Afghan war against the Russians
Muslims around the world volunteered to go to Afghanistan to fight a jihad, or holy war, against the Soviet invaders. Among these volunteers was a Canadian citizen, originally from Egypt, named Ahmed Said Khadr. During the jihad, Khadr met and befriended Osama bin Laden.
Khadr family moves to Afghanistan
In Afghanistan, Ahmed Said Khadr ran a charity organization devoted to feeding and schooling Afghan orphans. Allegations later emerged that he was also involved in Al Qaeda.
In the early 1990s, Khadr's oldest sons Abdullah and Abdurahman attended the Al Qaeda training camp at Khalden, Afghanistan, where both received weapons training. Abdurahman was repeatedly punished and expelled from the camps for rebellious behavior.
Ahmed Said Khadr arrested in Pakistan
The Khadr family patriarch was arrested and accused of complicity in a terrorist bombing of the Egyptian embassy in Islamabad that killed 15 people. He began a hunger strike and after an intervention from Canadian Prime Minister Jean Chrétien he was released in mid-1996.
Following his release, Khadr moved his family to a large compound of houses near Jalalabad, Afghanistan, which also housed Osama bin Laden and his family.
Osama bin Laden issues fatwa
Bin Laden officially declared war against the United States when he issued this decree authorizing the killing of American civilians.
Aug. 7, 1998
Bombings of U.S. embassies in Africa
The U.S. embassies in Kenya and Tanzania were simultaneously bombed by Al Qaeda operatives in an attack that killed more than 220 people, including 12 Americans. Over 5,000 were injured in the bombings.
Abdurahman Khadr says he was in an Al Qaeda guesthouse in Afghanistan when he heard the news of the bombings. He says that people drank juice and celebrated the news.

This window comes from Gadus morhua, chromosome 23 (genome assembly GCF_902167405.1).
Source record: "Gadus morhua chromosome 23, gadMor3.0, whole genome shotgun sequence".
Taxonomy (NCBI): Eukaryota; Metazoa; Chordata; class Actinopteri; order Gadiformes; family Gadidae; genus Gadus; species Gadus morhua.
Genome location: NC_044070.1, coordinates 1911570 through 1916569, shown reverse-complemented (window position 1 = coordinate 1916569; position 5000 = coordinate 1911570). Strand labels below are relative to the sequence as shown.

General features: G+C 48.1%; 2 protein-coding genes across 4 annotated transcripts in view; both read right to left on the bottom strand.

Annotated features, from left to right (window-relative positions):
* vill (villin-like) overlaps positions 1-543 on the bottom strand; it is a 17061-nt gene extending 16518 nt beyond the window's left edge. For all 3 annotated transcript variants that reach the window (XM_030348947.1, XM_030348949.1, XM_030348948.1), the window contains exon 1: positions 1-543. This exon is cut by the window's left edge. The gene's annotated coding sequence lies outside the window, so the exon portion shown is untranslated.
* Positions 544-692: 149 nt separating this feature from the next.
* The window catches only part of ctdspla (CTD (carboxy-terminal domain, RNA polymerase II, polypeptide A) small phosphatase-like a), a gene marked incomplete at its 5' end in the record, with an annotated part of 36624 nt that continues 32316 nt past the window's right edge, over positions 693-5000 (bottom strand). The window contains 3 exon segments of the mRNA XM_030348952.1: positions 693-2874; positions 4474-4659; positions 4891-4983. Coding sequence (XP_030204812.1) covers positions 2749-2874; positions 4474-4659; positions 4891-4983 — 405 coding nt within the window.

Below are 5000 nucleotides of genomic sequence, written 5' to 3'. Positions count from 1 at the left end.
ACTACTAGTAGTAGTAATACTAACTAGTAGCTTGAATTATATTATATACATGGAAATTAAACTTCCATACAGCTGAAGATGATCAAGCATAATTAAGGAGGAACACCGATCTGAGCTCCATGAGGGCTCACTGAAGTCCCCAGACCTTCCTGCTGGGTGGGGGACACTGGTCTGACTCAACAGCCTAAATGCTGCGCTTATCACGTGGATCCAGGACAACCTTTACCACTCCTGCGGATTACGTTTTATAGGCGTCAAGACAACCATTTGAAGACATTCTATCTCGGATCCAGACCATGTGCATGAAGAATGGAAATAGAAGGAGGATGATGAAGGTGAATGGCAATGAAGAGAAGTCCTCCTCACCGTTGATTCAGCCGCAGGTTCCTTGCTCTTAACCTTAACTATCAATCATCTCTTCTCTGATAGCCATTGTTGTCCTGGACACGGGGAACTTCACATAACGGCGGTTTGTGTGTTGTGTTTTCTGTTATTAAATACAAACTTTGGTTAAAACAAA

Aug. 20, 1998
U.S. retaliates for embassy bombings
Two weeks after the embassy bombings, the U.S. launched cruise missile strikes from warships in the Arabian Sea. One strike was targeted at a suspected chemical weapons plant in Khartoum, Sudan and the other was targeted at bin Laden's training camp near Khost.
Abdurahman Khadr says he was in the Khost camp when the missiles arrived. He says many people were killed and that people in the camp expected American soldiers to follow with a ground attack.
Sept. 9, 1999
Bin Laden attends Khadr wedding
Osama bin Laden attended the wedding of Ahmed Said Khadr's daughter Zaynab. Later, in 2001, members of the Khadr family attended the wedding of bin Laden's son Muhammed.
Oct. 12, 2000
Attack on USS Cole
An Al Qaeda suicide bombing attack against the USS Cole killed 17 American sailors in Yemen.
Sept. 11, 2001
Al Qaeda attacks World Trade Center and Pentagon
Following the attacks, Osama bin Laden and other senior Al Qaeda figures fled to the tribal areas on the Afghan-Pakistani border.
The Khadr family also decided to flee, but Abdurahman made the decision to separate from the family and try to return to Canada.
Oct. 7, 2001
Bombing campaign begins
The U.S. and Britain began bombing strikes against Taliban government installations and Al Qaeda training camps in Afghanistan.
Abdurahman Khadr arrested
Abdurahman became separated from his family in Kabul, Afghanistan, which was being taken over by the Northern Alliance. At the time, any Arab in Kabul was suspected of affiliation with bin Laden and the U.S. offered a bounty for Al Qaeda members.